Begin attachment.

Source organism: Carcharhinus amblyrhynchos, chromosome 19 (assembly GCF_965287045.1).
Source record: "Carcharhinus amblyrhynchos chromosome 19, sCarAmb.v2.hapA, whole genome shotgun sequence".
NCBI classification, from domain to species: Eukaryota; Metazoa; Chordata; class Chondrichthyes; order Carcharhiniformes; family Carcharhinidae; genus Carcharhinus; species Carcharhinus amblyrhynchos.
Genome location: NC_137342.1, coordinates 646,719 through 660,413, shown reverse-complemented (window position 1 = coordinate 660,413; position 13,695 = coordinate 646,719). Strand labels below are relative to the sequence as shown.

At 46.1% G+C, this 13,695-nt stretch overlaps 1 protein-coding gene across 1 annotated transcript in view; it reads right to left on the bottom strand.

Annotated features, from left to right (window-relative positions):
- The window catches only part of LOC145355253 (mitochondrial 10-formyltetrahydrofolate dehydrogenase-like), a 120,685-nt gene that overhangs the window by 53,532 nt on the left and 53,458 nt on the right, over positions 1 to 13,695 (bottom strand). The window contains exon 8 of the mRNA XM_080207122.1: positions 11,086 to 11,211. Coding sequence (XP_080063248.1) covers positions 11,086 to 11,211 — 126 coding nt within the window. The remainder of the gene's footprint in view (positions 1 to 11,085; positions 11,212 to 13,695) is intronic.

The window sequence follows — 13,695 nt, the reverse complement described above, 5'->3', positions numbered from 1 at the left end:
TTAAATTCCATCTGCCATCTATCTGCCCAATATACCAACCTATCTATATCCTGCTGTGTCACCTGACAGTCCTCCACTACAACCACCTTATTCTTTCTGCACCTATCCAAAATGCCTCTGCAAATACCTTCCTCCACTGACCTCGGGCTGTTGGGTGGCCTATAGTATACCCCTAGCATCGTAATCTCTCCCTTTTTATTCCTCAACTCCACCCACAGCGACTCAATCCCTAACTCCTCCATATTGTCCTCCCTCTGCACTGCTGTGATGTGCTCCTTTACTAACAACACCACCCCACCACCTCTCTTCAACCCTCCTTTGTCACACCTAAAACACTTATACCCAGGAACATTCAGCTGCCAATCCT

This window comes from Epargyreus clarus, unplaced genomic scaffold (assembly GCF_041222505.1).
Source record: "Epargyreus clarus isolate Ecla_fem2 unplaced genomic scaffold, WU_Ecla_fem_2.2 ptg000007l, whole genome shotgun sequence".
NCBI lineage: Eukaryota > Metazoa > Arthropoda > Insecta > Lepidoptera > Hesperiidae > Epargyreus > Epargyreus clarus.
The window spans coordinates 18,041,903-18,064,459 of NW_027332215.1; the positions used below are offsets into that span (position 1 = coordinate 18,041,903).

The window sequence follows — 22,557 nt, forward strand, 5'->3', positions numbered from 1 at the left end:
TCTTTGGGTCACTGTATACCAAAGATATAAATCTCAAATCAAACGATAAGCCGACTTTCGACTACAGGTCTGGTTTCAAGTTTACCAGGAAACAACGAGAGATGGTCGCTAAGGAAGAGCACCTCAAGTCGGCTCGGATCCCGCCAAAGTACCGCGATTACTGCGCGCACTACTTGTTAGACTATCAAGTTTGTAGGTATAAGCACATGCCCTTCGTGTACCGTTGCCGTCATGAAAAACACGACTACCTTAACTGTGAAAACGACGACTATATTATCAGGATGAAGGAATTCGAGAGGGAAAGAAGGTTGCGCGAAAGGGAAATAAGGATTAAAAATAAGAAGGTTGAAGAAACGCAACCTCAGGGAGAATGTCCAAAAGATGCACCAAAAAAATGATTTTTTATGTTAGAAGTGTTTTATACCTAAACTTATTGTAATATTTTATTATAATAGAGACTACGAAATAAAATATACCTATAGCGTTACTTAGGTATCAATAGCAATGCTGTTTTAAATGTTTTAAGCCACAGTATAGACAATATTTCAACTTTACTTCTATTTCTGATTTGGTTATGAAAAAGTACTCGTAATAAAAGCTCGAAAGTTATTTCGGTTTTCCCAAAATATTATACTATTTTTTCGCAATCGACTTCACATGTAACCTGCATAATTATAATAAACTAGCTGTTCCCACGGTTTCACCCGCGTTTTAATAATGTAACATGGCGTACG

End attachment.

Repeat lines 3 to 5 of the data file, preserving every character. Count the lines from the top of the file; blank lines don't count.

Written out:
NCBI classification, from domain to species: Eukaryota; Metazoa; Chordata; class Chondrichthyes; order Carcharhiniformes; family Carcharhinidae; genus Carcharhinus; species Carcharhinus amblyrhynchos.
Genome location: NC_137342.1, coordinates 646,719 through 660,413, shown reverse-complemented (window position 1 = coordinate 660,413; position 13,695 = coordinate 646,719). Strand labels below are relative to the sequence as shown.

At 46.1% G+C, this 13,695-nt stretch overlaps 1 protein-coding gene across 1 annotated transcript in view; it reads right to left on the bottom strand.